by Andrea Elizabeth
I watched the middle part of the pbs American Masters documentary on Maya Angelou last night. I did not know that she was a dancer and singer in the 50’s. Then she discovered that people really responded to her slavery abuse performances. Then she was encouraged to move to Harlem to join their writer’s guild. One person interviewed said how angry she was and how she inspired them to be angry too about their roots, of which some didn’t give much thought. Incitement to be angry over past abuses isn’t healthy and is what the left seems to be screaming about so loudly nowadays. It isn’t right.
She did have a point about how she had to walk as a young woman through white sections of town and endured lots of “how dare you be here” glances. This was during segregation which was horrible, but it was different than slavery. There are other people who experience social ostracization. I know it’s not being a good listener to say you don’t have it as bad as some people. But since the black voice is so loud, especially during the last year of Obama’s presidency, I think other voices matter too. At least black people had a community, however unequally incommoded, beyond their immediate family to which they belonged and were accepted. It’s ok for Mexicans, Jews, and LGBTQ’s to join in the complaining, but not other un-average looking or different believing people. Liberals know how to shun too. More introverted marginalized groups stay quiet in the shadows when they aren’t riled up to cause a stir.
I criticize the lime light though. Sure everyone wants their share, but I do not believe this to be a noble pursuit. It is often based in envy, vainglory and greed. I was surprised how many times Maya said, “that’s where the money was”. And if you read wikipedia’s account of her early life (I missed the first part of American Masters), she was mainly done wrong by her own family. I wish she was more of a crusader for child abuse than white abuse. But child abuse survivors often choose other groups to rail against instead, I’ve found, and can almost be Stokholmish about their abusers, or view themselves as blameworthy or even complicit. See Milo Yiannopolis and what happened to Maya below:
“Marguerite Annie Johnson was born in St. Louis, Missouri, on April 4, 1928, the second child of Bailey Johnson, a doorman and navy dietitian, and Vivian (Baxter) Johnson, a nurse and card dealer.[note 1] Angelou’s older brother, Bailey Jr., nicknamed Marguerite “Maya”, derived from “My” or “Mya Sister”. When Angelou was three and her brother four, their parents’ “calamitous marriage” ended, and their father sent them to Stamps, Arkansas, alone by train, to live with their paternal grandmother, Annie Henderson. In “an astonishing exception” to the harsh economics of African Americans of the time, Angelou’s grandmother prospered financially during the Great Depression and World War II because the general store she owned sold needed basic commodities and because “she made wise and honest investments”.[note 2]
Four years later, the children’s father “came to Stamps without warning” and returned them to their mother’s care in St. Louis. At the age of eight, while living with her mother, Angelou was sexually abused and raped by her mother’s boyfriend, a man named Freeman. She told her brother, who told the rest of their family. Freeman was found guilty but was jailed for only one day. Four days after his release, he was murdered, probably by Angelou’s uncles. Angelou became mute for almost five years, believing, as she stated, “I thought, my voice killed him; I killed that man, because I told his name. And then I thought I would never speak again, because my voice would kill anyone …” According to Marcia Ann Gillespie and her colleagues, who wrote a biography about Angelou, it was during this period of silence when Angelou developed her extraordinary memory, her love for books and literature, and her ability to listen and observe the world around her.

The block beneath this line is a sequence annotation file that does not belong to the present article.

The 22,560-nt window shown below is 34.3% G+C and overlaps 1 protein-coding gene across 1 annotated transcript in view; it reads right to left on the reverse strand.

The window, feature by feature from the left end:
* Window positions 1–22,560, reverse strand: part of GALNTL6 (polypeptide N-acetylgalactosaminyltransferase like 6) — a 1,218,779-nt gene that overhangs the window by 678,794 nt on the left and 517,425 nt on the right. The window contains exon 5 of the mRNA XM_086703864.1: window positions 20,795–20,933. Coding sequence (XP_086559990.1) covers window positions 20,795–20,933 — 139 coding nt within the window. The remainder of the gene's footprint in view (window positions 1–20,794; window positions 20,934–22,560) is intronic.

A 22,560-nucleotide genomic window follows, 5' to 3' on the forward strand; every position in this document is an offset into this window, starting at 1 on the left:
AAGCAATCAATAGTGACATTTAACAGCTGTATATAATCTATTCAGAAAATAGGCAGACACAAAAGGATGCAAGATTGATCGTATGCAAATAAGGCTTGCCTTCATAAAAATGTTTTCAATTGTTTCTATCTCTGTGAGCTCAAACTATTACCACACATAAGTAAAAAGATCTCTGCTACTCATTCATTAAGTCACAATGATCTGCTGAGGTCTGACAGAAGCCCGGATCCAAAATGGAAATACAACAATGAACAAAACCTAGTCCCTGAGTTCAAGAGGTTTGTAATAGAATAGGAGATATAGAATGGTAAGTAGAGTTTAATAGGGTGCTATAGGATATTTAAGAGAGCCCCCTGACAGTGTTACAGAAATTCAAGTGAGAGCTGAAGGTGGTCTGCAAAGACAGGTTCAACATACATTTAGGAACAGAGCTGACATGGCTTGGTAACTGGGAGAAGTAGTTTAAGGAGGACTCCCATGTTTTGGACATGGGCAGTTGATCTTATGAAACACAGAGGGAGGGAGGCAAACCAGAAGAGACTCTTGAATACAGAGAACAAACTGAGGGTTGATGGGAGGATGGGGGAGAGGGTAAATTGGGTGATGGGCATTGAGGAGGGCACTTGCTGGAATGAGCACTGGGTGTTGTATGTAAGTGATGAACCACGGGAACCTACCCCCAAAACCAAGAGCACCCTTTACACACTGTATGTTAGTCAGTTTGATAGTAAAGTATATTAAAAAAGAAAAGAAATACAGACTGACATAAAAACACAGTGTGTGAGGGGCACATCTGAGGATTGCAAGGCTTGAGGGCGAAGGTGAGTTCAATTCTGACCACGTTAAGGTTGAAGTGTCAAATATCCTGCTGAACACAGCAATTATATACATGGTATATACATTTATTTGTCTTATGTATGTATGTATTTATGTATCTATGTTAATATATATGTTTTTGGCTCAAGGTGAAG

Shortly after Freeman’s murder, Angelou and her brother were sent back to their grandmother. Angelou credits a teacher and friend of her family, Mrs. Bertha Flowers, with helping her speak again. Flowers introduced her to authors such as Charles Dickens, William Shakespeare, Edgar Allan Poe, Douglas Johnson, and James Weldon Johnson, authors who would affect her life and career, as well as black female artists like Frances Harper, Anne Spencer, and Jessie Fauset.
When Angelou was 14, she and her brother moved in with their mother once again, who had since moved to Oakland, California. During World War II, Angelou attended the California Labor School. Before graduating, she worked as the first black female streetcar conductor in San Francisco. Three weeks after completing school, at the age of 17, she gave birth to her son, Clyde (who later changed his name to Guy Johnson).
Angelou held many jobs, including some in the sex trade, working as a prostitute, table dancer, and madame. Although some have tried to erase this from her past, Angelou was public about it. She said, “I wrote about my experiences because I thought too many people tell young folks, ‘I never did anything wrong. Who, Moi? – never I. I have no skeletons in my closet. In fact, I have no closet.’ They lie like that and then young people find themselves in situations and they think, ‘Damn I must be a pretty bad guy. My mom or dad never did anything wrong.’ They can’t forgive themselves and go on with their lives. So I wrote the book Gather Together in My Name“, about her past as a sex worker.